Press Releases

LONG TERM CHALLENGES

June 28th, 2022

The biggest long-term challenge has always been food security. We are a service-oriented economy now. And, as I discussed in UPLB’s first academic convocation this year, the key to development is education. The key to education is nutrition. And the key to nutrition is AGRICULTURE. A service-based economy’s main concern is what the workers will eat.

The President himself handling the agriculture portfolio signals to us how serious he is about solving the longstanding problems in this area. 

There are other challenges, but the Pareto efficient way of solving our national problems is focusing on agriculture first and best. 

The problems I identified in this sector are irrigation (we only irrigate 6% of our total land area, which is among the lowest in Asia-Pacific); resource misallocation (27% of farmer receipts comes in the form of trade protections, direct input support, and other government programs and policies. This is among the highest in Asia, meaning we don’t lack support for farmers, but the support is not in the right places); and land use (we cultivate more than twice the arable land area of the country; hence, lower efficiencies and yields).

That lecture is already with PBBM, who sought it through Sen. Imee Marcos. 

The other long-term challenge is housing. We are increasingly denser as a nation, due to continued population growth and urbanization. PBBM’s administration will be expected to have solutions for housing, just as the first Marcos administration was able to introduce such measures as the BLISS, the Ministry of Human Settlements, and PAG-IBIG Fund. 

My proposal is to enlarge the PAG-IBIG Fund into a Central Provident Fund similar to Singapore’s. The fund should be capable of financing state-led, public-private-partnership-financed, master-planned housing projects that will address housing inequities, sprawl, transport issues, and other concerns of urban planning and renewal.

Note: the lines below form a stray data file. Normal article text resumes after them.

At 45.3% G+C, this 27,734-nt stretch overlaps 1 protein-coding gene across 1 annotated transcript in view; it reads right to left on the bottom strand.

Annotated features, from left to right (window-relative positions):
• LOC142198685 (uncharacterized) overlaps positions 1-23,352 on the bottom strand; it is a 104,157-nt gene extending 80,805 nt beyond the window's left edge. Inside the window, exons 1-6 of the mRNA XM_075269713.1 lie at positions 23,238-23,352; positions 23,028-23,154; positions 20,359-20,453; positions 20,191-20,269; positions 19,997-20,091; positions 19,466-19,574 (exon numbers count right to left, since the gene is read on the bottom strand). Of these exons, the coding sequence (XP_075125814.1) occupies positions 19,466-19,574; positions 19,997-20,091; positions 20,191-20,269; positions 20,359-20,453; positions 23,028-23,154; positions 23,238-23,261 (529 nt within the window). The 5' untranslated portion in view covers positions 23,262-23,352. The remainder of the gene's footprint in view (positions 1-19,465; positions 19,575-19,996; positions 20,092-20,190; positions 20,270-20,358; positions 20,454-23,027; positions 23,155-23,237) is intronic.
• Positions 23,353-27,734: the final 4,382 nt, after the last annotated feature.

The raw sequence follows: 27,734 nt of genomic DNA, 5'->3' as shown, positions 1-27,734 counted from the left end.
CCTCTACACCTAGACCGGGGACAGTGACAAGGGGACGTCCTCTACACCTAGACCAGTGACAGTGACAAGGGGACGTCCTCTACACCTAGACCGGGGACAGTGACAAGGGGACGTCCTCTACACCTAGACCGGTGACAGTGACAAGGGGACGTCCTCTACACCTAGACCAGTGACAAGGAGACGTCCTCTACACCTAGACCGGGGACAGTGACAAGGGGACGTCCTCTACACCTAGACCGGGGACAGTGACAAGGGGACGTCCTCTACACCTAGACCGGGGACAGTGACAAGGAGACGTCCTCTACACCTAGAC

Education reform will be critical – but we need to honestly reckon with real problems in the education sector. I have already discussed some points with incoming Secretary VP Sara Duterte. The key issue is depth and relevance – are we teaching them what they need, and are our methods appropriate for learning?

Healthcare needs an overhaul. We have combined the worst aspects of a market-based system (no ceiling prices on health services, VAT exemptions on prescription rather than outright subsidies) with the worst aspects of a government-supported system (i.e. no adequate performance evaluation for Philhealth accreditation, Philhealth itself is not efficient at paying claims and managing its portfolio, disjointed local and national medical facilities). 

What we need is to combine all the best characteristics of the market (innovation through, say, telemedicine, bulk procurement rather than price caps on medicines, competition in the pharmaceuticals sector through generics and biosimilars, removal of information asymmetries through education) with the best characteristics of a government-funded system (single-payer for preventative care, procurement negotiation to lower costs, single record for every patient).

Innovation and entrepreneurship is also an issue. I have talked to VP Sara that her proposal for mandatory military service could be potent in building an entrepreneurial culture, with exposure to the right kind of skills in military service. If we train our youth on intelligence and strategy, quick decisionmaking, military technology and engineering, leadership, and a sense of camaraderie with comrades rather than usual networks of nepotism, then we can replicate what military service did to South Korea, Singapore, Switzerland, and Israel. What you learn in the military of these countries are exactly the kind of skills you need for tech entrepreneurship. On the other hand, if our mandatory military service program merely migrates to the youth the same issues of hierarchical inertia, faulty or conflicting intelligence, outdated technology, and lack of meritocracy that our security forces are sometimes accused of, we will not get the results we want.

The incoming administration has its work cut for them, but a mandate of almost 60% for both President and Vice President is the strongest, most incontrovertible sign that the people want real changes that are immune to factionalism and minoritarian politics.

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